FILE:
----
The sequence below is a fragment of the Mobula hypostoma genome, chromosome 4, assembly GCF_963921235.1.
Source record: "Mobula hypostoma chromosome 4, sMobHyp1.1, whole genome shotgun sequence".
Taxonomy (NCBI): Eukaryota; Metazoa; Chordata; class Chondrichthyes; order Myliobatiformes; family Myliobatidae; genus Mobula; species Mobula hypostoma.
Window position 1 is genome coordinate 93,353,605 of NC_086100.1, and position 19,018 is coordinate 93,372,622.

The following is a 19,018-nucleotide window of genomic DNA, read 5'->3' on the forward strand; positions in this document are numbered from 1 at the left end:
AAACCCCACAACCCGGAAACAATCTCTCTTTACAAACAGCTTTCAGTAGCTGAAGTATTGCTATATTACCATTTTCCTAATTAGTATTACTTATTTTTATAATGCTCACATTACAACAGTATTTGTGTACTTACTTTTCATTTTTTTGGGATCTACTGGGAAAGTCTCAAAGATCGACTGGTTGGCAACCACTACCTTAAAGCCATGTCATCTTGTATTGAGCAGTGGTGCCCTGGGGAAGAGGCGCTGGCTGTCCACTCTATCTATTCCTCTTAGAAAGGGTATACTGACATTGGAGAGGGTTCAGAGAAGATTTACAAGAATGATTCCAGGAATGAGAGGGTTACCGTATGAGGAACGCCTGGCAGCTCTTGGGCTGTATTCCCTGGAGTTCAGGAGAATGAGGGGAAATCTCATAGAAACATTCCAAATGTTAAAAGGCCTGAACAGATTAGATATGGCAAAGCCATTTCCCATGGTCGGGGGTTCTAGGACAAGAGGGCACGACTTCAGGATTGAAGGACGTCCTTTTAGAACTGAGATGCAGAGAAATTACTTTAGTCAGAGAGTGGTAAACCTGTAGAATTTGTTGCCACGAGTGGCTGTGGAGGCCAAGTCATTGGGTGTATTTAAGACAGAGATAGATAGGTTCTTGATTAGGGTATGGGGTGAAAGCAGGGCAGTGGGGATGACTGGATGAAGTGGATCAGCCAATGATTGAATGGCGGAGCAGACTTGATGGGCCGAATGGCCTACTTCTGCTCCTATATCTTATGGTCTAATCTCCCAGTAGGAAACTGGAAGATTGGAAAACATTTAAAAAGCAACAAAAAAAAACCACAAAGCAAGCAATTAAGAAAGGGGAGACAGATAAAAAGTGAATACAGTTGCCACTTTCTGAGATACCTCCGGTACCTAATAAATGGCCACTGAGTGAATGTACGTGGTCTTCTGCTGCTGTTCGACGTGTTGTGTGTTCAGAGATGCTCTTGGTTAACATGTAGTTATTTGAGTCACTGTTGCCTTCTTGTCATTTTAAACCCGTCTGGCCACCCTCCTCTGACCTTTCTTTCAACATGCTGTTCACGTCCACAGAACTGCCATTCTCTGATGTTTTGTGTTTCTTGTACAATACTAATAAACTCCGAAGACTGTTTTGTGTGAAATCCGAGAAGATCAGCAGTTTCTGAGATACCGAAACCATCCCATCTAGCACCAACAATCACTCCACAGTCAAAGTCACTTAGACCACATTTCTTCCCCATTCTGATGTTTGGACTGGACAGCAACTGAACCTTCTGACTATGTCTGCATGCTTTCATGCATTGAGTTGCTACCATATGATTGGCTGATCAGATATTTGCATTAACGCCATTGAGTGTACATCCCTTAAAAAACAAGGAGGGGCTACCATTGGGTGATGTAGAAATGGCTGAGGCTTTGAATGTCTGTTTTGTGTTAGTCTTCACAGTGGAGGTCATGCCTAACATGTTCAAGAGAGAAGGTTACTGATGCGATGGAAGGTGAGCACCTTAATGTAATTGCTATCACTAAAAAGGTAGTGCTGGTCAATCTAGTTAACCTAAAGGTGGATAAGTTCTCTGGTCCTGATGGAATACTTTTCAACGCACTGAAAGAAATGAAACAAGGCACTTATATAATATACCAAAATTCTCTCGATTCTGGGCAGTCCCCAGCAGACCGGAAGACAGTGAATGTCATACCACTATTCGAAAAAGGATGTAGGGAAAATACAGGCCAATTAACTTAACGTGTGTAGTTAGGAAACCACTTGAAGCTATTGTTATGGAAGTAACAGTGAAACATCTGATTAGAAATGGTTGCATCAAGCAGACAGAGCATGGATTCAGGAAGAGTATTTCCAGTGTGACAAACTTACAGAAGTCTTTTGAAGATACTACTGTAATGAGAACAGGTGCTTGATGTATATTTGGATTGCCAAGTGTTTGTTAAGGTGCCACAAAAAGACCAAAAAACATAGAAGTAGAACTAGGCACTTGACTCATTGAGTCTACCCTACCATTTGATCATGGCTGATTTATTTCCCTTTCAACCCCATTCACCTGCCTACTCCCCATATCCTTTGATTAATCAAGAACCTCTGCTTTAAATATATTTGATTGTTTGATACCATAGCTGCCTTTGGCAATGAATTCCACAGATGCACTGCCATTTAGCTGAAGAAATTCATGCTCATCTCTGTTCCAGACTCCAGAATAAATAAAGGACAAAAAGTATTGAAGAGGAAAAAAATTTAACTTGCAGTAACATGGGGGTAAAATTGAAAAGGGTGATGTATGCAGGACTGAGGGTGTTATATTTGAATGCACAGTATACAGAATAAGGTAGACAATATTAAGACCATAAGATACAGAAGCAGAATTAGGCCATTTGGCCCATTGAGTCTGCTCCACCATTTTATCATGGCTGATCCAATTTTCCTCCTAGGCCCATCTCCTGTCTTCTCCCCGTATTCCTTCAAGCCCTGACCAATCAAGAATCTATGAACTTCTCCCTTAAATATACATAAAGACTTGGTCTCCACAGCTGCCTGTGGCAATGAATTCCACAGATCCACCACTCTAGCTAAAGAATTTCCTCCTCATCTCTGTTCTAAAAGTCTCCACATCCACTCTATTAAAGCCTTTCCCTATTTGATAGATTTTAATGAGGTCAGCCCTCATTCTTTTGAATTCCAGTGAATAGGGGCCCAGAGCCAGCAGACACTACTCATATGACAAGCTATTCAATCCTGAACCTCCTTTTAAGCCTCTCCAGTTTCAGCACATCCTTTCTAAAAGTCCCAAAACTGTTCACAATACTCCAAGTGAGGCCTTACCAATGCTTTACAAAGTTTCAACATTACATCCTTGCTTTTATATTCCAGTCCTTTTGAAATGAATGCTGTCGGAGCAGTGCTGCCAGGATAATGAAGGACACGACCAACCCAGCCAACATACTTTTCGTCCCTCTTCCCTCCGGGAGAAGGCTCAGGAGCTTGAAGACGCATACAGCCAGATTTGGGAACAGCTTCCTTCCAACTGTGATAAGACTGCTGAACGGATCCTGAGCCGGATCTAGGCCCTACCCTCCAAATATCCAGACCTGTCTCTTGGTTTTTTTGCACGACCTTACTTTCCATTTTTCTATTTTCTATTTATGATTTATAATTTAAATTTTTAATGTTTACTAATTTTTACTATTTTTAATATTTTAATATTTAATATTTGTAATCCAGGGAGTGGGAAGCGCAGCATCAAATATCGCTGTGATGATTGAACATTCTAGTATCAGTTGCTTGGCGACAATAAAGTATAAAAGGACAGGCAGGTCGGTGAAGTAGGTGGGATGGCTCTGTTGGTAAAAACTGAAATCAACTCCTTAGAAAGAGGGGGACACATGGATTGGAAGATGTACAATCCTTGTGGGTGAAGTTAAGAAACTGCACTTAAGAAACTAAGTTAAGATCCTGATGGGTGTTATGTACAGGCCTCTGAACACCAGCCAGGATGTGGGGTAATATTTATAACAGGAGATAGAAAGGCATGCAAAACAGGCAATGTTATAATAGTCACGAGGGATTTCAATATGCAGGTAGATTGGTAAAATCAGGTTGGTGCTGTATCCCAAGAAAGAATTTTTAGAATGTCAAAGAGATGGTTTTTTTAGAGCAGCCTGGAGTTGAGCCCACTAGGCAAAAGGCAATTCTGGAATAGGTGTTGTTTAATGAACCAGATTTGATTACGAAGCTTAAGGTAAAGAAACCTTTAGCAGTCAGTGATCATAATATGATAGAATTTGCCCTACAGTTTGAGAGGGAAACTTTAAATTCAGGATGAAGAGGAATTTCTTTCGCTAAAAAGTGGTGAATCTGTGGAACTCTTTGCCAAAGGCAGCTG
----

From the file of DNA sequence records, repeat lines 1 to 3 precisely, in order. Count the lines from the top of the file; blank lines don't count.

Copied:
The sequence below is a fragment of the Mobula hypostoma genome, chromosome 4, assembly GCF_963921235.1.
Source record: "Mobula hypostoma chromosome 4, sMobHyp1.1, whole genome shotgun sequence".
Taxonomy (NCBI): Eukaryota; Metazoa; Chordata; class Chondrichthyes; order Myliobatiformes; family Myliobatidae; genus Mobula; species Mobula hypostoma.